Medical & Biological Engineering & Computing

, Volume 53, Issue 4, pp 371–379 | Cite as

Delaying discharge after the stimulus significantly decreases muscle activation thresholds with small impact on the selectivity: an in vivo study using TIME

  • Paweł MaciejaszEmail author
  • Jordi Badia
  • Tim Boretius
  • David Andreu
  • Thomas Stieglitz
  • Winnie Jensen
  • Xavier Navarro
  • David Guiraud
Original Article


The number of devices for electrical stimulation of nerve fibres implanted worldwide for medical applications is constantly increasing. Stimulation charge is one of the most important parameters of stimulation. High stimulation charge may cause tissue and electrode damage and also compromise the battery life of the electrical stimulators. Therefore, the objective of minimizing stimulation charge is an important issue. Delaying the second phase of biphasic stimulation waveform may decrease the charge required for fibre activation, but its impact on stimulation selectivity is not known. This information is particularly relevant when transverse intrafascicular multichannel electrode (TIME) is used, since it has been designed to provide for high selectivity. In this in vivo study, the rat sciatic nerve was electrically stimulated using monopolar and bipolar configurations with TIME. The results demonstrated that the inclusion of a 100-μs delay between the cathodic and the anodic phase of the stimulus allows to reduce charge requirements by around 30 %, while only slightly affecting stimulation selectivity. This study shows that adding a delay to the typical stimulation waveform significantly (\(P < 0.001\)) reduces the charge required for nerve fibres activation. Therefore, waveforms with the delayed discharge phase are more suitable for electrical stimulation of nerve fibres.


Functional electrical stimulation Multi-electrode arrays Neural interfaces Stimulation selectivity Delayed discharge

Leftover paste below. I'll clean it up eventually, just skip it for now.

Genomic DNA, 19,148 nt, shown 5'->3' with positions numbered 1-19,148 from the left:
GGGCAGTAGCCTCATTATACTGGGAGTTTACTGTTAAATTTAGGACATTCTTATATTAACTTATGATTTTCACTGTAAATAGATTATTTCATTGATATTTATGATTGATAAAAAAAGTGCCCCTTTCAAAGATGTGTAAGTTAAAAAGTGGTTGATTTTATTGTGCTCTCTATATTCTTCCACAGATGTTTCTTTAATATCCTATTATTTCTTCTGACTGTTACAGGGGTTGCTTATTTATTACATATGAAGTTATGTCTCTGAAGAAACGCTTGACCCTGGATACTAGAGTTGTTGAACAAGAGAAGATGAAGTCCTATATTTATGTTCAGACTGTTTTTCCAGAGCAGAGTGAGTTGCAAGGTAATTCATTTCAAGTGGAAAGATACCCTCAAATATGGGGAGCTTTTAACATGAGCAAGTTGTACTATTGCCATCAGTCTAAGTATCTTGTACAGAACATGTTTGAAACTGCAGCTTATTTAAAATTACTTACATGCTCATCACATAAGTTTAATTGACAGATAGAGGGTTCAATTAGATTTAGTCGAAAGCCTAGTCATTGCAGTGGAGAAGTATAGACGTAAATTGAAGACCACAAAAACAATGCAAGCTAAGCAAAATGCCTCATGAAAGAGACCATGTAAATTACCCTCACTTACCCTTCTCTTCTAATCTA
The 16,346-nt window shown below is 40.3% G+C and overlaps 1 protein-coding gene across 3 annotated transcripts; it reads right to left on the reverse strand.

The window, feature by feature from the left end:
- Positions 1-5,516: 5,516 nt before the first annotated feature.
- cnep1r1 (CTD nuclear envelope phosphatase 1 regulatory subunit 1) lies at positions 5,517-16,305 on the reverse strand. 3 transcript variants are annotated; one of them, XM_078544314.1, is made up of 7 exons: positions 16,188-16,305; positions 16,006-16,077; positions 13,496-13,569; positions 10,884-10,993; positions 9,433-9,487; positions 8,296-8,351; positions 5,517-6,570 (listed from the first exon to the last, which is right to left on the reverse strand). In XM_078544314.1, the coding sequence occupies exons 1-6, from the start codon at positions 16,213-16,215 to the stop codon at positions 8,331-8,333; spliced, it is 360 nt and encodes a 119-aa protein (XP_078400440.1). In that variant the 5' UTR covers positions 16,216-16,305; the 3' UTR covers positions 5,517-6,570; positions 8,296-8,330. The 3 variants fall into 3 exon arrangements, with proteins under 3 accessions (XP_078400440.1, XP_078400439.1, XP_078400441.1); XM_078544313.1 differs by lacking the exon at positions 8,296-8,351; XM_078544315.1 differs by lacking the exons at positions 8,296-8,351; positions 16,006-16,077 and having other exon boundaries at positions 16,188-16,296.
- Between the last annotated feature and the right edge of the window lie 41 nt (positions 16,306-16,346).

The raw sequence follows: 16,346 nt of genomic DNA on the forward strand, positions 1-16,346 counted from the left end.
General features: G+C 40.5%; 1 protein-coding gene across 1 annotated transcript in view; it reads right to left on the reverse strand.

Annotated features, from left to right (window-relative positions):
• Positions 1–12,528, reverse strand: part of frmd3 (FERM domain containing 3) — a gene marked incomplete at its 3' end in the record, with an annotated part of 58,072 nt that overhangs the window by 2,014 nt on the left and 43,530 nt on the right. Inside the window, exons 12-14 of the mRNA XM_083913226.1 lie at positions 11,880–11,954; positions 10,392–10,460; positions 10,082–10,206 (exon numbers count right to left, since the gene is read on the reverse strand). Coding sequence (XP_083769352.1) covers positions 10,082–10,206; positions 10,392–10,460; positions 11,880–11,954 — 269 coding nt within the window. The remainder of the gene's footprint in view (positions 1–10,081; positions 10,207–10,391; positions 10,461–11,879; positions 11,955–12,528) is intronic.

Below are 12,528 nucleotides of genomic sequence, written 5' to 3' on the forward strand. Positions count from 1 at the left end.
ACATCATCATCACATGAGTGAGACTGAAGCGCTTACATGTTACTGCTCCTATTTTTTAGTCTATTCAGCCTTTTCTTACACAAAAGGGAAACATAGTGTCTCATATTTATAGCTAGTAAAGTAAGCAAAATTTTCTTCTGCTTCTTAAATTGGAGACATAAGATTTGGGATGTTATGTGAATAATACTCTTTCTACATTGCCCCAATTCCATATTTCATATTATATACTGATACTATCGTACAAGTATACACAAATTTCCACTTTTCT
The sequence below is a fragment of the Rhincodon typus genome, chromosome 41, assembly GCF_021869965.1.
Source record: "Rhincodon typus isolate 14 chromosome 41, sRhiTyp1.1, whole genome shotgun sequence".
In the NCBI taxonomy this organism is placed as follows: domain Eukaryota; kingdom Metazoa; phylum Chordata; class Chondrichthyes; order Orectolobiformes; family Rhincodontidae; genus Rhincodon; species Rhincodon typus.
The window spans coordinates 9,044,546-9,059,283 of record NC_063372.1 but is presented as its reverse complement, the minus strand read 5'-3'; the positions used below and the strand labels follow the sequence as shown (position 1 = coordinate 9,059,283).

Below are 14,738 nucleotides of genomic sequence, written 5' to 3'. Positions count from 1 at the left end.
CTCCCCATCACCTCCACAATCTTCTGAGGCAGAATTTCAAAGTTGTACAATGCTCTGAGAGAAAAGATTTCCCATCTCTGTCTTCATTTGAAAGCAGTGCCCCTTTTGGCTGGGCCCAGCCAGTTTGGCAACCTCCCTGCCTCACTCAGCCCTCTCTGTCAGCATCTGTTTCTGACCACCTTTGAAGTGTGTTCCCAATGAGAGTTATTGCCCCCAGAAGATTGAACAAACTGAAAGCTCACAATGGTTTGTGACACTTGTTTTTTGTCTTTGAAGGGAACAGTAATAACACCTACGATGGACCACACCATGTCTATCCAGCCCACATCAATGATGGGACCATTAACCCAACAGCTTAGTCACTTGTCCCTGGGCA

We would like to thank Mr. Guillaume Souquet from MXM Axonic for developing low-level control software of the Stim’nD stimulator, Mr. François Bonnetblanc from the DEMAR team, INRIA, for help with statistical analysis and Ms. Chloé Picq from MXM Axonic for English proof reading.

Supplementary material

11517_2015_1244_MOESM1_ESM.pdf (276 kb)
Supplementary material 1 (pdf 276 KB)


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Copyright information

© International Federation for Medical and Biological Engineering 2015

Authors and Affiliations

  • Paweł Maciejasz
    • 1
    • 2
    Email author
  • Jordi Badia
    • 3
  • Tim Boretius
    • 4
    • 5
  • David Andreu
    • 7
  • Thomas Stieglitz
    • 4
  • Winnie Jensen
    • 6
  • Xavier Navarro
    • 3
  • David Guiraud
    • 7
  1. 1.DEMAR Team, LIRMM, INRIAUniversity of Montpellier 2MontpellierFrance
  2. 2.AxonicSophia AntipolisFrance
  3. 3.Department of Cell Biology, Physiology and Immunology and Institute of NeurosciencesUniversitat Autónoma de Barcelona and CIBERNEDBellaterraSpain
  4. 4.Laboratory for Biomedical Microtechnology, IMTEK-Department of Microsystems EngineeringUniversity of FreiburgFreiburgGermany
  5. 5.University of New South WalesSydneyAustralia
  6. 6.Department of Health Science and Technology, Center for Sensory-Motor InteractionAalborg UniversityAalborgDenmark
  7. 7.DEMAR Team, LIRMM, INRIA, CNRSUniversity of Montpellier 2MontpellierFrance

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